The Bibb County school board would lose its taxing authority under legislation being proposed by a state lawmaker.
Sen. Cecil Staton, R-Macon, is set to announce the filing of local legislation Wednesday that would require the school board to present its final budget to the governing authority of Macon-Bibb County for review and approval.
For decades, the Bibb County Commission approved the school boards spending plan and tax levy. In 2004, though, Bibb County voters authorized the school board to set its own millage rate, and the board has done so since 2005. It was the last school board in Georgia to achieve that fiscal independence.
Staton has scheduled a news conference for 2 p.m. Wednesday in Atlanta. His legislation would reinstate the Macon-Bibb County Commission as the funding authority for Macon-Bibb County. He declined to discuss provisions of the bill Tuesday.
I make it a practice not to talk about news conferences before the news conference, as it sort of defeats the purpose, he said in an e-mail.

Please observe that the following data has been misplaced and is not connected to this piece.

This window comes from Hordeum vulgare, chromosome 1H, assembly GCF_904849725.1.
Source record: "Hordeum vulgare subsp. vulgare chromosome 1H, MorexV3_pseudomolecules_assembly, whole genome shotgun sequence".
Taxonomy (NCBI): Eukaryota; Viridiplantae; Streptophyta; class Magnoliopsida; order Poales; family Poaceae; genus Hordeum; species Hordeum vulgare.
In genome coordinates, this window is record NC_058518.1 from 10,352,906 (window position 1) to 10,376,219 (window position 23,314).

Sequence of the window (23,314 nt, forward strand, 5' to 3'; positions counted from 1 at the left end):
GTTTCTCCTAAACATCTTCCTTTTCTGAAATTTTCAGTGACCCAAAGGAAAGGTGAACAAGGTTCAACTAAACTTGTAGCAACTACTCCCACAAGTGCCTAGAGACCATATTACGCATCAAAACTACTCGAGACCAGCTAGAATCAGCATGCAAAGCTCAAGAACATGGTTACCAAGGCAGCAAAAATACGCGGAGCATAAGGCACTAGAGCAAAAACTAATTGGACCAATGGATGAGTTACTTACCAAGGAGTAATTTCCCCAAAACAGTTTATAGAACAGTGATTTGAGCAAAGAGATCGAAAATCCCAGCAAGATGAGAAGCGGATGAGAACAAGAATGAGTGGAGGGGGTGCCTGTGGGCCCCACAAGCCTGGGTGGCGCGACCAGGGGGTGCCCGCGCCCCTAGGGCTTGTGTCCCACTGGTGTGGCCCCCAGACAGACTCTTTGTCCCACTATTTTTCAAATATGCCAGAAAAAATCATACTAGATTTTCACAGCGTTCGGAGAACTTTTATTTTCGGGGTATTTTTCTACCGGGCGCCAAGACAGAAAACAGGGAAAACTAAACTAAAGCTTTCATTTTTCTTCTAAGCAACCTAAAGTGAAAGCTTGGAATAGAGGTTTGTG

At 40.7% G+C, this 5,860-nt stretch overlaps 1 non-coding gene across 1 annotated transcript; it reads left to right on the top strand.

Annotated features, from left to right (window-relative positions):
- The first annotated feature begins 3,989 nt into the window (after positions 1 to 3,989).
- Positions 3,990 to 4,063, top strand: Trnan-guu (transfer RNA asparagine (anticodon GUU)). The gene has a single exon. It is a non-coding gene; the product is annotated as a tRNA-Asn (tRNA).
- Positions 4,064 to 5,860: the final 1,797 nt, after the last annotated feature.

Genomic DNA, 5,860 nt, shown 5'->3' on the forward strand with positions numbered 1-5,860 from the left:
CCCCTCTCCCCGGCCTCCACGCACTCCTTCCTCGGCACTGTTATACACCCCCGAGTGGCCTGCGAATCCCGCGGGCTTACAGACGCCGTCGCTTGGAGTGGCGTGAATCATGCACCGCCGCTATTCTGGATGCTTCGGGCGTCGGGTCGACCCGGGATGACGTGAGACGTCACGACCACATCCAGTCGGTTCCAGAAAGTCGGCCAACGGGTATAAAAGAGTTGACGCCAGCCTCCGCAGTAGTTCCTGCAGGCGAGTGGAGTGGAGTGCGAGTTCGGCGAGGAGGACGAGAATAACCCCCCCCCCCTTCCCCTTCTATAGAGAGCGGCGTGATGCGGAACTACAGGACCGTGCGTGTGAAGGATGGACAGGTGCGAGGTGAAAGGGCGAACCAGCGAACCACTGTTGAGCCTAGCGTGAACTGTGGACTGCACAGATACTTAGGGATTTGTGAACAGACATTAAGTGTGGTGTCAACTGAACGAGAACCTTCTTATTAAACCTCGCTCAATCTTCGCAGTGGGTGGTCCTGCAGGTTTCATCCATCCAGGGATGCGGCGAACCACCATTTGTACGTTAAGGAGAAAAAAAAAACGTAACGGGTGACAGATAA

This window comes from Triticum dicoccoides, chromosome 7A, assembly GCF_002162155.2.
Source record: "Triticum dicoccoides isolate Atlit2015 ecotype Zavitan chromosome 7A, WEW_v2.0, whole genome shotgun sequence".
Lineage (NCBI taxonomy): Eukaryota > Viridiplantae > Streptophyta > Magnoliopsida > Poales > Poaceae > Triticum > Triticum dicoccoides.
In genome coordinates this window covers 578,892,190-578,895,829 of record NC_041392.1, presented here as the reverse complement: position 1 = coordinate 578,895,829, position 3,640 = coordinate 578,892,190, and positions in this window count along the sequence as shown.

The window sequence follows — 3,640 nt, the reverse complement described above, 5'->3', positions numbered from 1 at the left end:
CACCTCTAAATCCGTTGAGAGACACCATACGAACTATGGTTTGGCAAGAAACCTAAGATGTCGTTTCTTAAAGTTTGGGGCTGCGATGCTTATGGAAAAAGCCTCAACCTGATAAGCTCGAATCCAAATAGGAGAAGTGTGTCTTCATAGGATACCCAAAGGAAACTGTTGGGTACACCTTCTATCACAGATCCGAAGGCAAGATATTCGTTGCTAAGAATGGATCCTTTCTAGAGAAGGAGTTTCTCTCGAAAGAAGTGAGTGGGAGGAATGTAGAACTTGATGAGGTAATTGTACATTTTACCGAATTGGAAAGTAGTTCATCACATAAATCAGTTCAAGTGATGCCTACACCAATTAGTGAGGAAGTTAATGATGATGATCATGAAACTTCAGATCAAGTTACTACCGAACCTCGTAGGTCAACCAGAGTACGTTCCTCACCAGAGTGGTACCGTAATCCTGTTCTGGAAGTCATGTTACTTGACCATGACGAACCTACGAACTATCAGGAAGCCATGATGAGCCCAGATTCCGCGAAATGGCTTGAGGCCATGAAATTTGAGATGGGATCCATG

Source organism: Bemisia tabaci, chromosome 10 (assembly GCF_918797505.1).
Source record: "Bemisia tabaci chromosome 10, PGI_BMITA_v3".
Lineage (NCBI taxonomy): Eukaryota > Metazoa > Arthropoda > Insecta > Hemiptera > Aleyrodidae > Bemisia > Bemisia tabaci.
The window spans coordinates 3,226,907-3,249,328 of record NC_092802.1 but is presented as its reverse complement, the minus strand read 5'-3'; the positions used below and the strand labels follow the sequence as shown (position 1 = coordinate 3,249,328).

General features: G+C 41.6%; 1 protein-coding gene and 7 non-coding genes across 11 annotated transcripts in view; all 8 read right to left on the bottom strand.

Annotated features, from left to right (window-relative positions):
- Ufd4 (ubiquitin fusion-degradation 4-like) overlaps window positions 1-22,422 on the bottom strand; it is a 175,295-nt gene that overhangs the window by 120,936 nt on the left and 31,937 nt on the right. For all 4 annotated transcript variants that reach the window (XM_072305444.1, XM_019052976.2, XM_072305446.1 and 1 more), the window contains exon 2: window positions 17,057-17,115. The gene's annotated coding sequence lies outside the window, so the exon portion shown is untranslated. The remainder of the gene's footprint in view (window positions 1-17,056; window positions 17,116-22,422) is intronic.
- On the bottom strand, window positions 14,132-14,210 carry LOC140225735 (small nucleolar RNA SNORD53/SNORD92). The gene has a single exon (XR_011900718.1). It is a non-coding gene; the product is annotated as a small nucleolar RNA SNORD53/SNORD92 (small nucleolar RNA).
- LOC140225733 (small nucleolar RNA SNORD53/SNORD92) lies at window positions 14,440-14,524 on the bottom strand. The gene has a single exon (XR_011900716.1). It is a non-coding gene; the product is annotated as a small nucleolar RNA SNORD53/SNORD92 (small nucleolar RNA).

State Rep. Allen Peake, R-Macon, said Tuesday that he did not want to discuss what he knew about Statons bill, but Peake did say he has been fielding calls from constituents who are worried about the school systems finances.
Theres just some real concern among our citizens that we are on a slippery slope to disaster, and its time we do something, Peake said.
In a preliminary budget session recently, school officials said they will need to keep dipping into their financial reserves as operation costs increase and local and state tax dollars continue to decline.
Unless the district takes a different course, such as consolidating schools, the districts reserves could go from nearly $4.7 million in fiscal 2014 to nearly $7.6 million in the red the year after, based on preliminary projections that school officials shared in January.
The district is supposed to maintain a minimum fund balance of 8 percent of its projected fiscal 2014 budget expenditures of $185 million, or $14.8 million, according to school system documents.
More immediately, the school district may have to adjust its fiscal 2013 budget because of an anticipated increase in legal fees and payments toward the lease for the Macon Promise Center that the school district is set to start paying in April.